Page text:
I’ve mentioned before that I love British Literature from the Victorian era, or slightly before. It was a minor tragedy when I ran out of Jane Austen, George Eliot, and the Bronte sisters a few years ago.
Enter: Elizabeth Gaskell.
I had never heard of Elizabeth Gaskell (known as Mrs. Gaskell during her publishing career), until I took a Bronte seminar in college and read parts of her The Life of Charlotte Bronte. Generally, I am terrible at reading nonfiction, biographies especially, but I found that I enjoyed Gaskell’s biography of Charlotte. Granted, some scholars claim that Gaskell took some liberties to make Charlotte’s life story a bit more like a novel. I forgive her for that, though, because her skill obviously lies in the novel form. Two of her works, Wives and Daughters and North and South are some of my favorite books.
Wives and Daughters is the story of Molly Gibson and her family. At the beginning of the novel, Molly is a motherless child, being brought up by her father, the village doctor. Molly enjoys her companionable relationship with her father. By and by, her father decides to marry again. His choice is questionable, but it makes for a great novel. The woman he marries has a daughter, Cynthia. Cynthia is affectionate towards her new sister and father, but has made questionable choices in the past that come to light along the way. This novel also has a great villain, Mr. Preston. Wives and Daughters is centered on the family and village life, but it also has a lot to say about the struggle between science and traditionalism in the 1830s. Squire Hamley, a family friend and main character in the novel, is entrenched in his old farming ways, while his son, Roger, is an up and coming naturalist and has big ideas of what needs to change. That and many other plot lines and wonderful characters makes Wives and Daughters a beautiful work, comparable to the best novels of the time. Lauren Lerner calls it “surely the most neglected novel of its century” in his introduction to the Penguin Classic 1986 edition. Its only shortcoming is the fact that Mrs. Gaskell died before she tied up the ending into the beautifully wrapped package Victorian novels usually become. However, I think the ending is quite sufficient. Yes, it has a bit more of a modern, open-ended feel, but it’s pretty obvious where it’s going. If you like Austen, I think you’ll like Wives and Daughters.
North and South surprised me with how different it was from Wives and Daughters. While Wives and Daughters closely follows a family and a several other village characters, North and South is full of social contrasts: industrial vs. agricultural, city vs. country, poor vs. rich. The title refers to the contrast in England between the industrial, factory-operated North and the pastoral, high-society south and London. It has a bit of a critical, Dickensonian approach. When Gaskell first introduces Margaret Hale, the main character, she is returning to her country home in Heston from a London visit to cousins. Margaret loves the picturesque cottage her family enjoys as her part of her father’s position as a minister in the Church of England. Margaret’s life quickly changes when her father’s conscience can no longer bear some differences he has with the Church of England, and he breaks ties with it. The family moves to a Northern city called Milton. Then, Margaret is thrust into a new perspective, as she watches and makes her own judgment of the factory life the Milton runs on. She meets a mill owner, John Thornton, and they form a tension-filled acquaintance, as Margaret disagrees with his treatment of the people he works for. As the novel progresses, the Margaret and Mr. Thornton find their opinions challenged and changed by one another and the circumstances that surround them.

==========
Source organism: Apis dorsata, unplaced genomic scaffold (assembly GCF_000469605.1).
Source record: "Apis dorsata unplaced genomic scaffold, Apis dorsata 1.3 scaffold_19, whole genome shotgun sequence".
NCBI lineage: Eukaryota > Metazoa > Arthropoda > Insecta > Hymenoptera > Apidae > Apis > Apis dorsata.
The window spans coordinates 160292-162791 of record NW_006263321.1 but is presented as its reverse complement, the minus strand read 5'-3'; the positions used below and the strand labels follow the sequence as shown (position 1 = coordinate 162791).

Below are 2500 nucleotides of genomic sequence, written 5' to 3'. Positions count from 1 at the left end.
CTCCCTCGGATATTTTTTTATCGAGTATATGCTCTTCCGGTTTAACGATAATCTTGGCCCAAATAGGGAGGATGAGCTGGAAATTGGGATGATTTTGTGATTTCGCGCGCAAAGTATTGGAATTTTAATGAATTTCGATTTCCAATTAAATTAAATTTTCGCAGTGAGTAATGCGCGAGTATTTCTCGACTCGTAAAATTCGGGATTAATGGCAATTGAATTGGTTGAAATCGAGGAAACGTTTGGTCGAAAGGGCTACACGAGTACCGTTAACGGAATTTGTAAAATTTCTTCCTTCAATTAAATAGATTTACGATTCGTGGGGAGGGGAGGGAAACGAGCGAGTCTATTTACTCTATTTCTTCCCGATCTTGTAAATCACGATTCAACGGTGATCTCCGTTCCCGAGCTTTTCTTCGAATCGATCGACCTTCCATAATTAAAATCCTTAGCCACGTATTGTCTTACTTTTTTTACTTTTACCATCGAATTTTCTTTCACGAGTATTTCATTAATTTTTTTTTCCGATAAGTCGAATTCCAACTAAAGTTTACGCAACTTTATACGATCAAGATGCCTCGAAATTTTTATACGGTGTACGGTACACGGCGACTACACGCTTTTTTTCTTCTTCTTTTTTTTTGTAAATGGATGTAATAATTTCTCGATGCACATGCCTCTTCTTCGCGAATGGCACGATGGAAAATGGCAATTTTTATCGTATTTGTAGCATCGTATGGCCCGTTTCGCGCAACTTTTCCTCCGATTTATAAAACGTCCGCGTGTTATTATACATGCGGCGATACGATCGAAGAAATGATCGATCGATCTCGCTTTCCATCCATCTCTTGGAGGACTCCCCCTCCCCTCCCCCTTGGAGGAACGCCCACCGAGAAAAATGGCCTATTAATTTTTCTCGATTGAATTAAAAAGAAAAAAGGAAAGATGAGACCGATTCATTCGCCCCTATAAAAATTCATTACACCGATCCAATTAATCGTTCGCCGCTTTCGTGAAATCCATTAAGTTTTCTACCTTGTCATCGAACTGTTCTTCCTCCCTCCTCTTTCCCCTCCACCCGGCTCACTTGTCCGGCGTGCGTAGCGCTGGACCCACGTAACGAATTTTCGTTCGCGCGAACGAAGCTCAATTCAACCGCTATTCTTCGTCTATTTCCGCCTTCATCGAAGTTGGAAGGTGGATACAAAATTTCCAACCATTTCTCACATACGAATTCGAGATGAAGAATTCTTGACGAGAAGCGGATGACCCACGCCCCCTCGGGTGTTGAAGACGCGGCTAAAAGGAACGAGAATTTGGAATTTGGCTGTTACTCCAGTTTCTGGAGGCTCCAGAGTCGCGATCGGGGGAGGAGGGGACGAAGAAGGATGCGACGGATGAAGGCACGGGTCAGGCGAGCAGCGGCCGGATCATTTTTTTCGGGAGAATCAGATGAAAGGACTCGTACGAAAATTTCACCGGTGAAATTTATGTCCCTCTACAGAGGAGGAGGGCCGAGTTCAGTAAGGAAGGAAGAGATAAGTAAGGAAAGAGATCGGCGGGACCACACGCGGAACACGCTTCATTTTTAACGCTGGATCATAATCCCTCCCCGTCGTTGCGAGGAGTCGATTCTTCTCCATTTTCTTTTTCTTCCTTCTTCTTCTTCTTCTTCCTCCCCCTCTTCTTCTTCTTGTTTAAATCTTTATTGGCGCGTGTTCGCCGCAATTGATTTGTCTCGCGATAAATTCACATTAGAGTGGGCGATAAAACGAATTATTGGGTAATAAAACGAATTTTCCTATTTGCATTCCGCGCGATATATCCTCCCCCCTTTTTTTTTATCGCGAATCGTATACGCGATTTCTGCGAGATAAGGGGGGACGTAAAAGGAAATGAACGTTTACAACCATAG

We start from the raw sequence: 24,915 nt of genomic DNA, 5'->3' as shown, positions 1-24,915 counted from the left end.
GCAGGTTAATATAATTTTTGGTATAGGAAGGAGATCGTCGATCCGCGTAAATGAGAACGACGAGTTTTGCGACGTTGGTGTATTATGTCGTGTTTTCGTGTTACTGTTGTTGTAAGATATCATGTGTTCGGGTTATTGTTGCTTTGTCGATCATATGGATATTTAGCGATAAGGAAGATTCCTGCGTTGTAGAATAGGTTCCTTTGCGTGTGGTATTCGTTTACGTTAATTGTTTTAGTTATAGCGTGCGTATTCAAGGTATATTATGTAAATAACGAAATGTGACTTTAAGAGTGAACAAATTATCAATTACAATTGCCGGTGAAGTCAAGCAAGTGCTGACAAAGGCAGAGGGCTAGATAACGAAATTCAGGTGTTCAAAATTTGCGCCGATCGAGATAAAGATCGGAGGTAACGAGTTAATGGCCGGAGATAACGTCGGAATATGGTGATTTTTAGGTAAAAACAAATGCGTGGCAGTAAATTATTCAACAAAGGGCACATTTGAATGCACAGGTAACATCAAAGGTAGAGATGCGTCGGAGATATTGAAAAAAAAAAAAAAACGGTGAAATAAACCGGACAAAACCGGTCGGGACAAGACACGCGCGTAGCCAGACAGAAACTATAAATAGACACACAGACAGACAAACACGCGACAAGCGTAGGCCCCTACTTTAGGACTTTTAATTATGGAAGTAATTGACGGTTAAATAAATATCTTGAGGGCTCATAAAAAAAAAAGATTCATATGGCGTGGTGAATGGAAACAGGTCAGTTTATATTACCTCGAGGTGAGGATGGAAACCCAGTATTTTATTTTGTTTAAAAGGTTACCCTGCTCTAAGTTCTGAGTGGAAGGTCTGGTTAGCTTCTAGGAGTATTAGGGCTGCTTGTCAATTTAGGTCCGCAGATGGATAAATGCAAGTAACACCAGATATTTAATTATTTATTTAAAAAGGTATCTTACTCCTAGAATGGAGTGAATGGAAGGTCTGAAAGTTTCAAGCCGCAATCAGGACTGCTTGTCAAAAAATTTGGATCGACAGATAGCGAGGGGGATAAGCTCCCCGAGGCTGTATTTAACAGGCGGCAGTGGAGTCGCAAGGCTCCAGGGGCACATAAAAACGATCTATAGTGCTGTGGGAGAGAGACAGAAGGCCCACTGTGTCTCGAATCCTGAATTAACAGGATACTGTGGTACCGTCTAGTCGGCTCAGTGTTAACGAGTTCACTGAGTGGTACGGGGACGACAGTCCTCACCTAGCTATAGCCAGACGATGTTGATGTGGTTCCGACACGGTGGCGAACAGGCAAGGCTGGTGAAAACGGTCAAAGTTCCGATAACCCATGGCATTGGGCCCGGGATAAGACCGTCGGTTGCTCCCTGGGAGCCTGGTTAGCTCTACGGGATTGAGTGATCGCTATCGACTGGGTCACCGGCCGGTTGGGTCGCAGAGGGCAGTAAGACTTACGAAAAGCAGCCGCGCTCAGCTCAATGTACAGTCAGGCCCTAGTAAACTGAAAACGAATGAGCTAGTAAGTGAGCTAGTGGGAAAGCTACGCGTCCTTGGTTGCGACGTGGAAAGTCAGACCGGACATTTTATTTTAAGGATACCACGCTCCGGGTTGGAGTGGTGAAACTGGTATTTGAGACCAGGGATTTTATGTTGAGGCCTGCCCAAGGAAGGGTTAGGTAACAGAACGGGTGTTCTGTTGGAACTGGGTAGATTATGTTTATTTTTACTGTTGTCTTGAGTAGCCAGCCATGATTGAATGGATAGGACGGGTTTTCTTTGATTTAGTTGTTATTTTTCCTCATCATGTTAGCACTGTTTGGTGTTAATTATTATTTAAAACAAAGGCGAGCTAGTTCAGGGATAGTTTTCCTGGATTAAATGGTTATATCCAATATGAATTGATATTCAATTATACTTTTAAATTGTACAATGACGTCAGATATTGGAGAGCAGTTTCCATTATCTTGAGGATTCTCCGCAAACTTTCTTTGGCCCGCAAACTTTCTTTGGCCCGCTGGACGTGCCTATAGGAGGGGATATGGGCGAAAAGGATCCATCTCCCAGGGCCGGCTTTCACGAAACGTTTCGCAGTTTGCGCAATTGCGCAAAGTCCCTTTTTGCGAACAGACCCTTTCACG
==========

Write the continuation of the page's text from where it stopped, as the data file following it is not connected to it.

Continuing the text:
Margaret Hale is one of my favorite literary characters of all time. I’d liken her a bit to an Elinor Dashwood or Ann Elliot, but much more lively. Margaret is aglow with the cause she champions and the people she wants to help. She is full of compassion and love tempered by steel determination and quite an ability to dislike as much as like. Her complexity is unparalleled in any Victorian literature I have read.
I hope you read both of these works by Gaskell. If you don’t think you’ll like them, perhaps you should try the Masterpiece Classic adaptations of them and see if they might whet your appetite for Elizabeth Gaskell. I’d usually not recommend watching the movie before reading the book, but they are pretty great, as far as movies go. =)
Links to movies on Amazon (please note: this post contains no affiliate links):
I think there are some videos from these movies on YouTube, but I’m not sure of their legality.
And finally, a disclaimer: if you read Elizabeth Gaskell, I would not recommend Mary Barton or Ruth. I’m sure that there are people somewhere who like those books. I found them to be rather trite–fallen Victorian woman plight, etc. Perhaps they were a little more cutting edge in their time, but if you’ve read The Mill on the Floss, Tess of the d’Urbervilles, or any number of similar stories, you don’t really need to add Ruth or Mary Barton to your repertoire, unless you find that you have become a die hard Mrs. Gaskell fan and must read all her works.
I hope you check out Elizabeth Gaskell and find a new favorite, or at least an enjoyable read. Happy reading!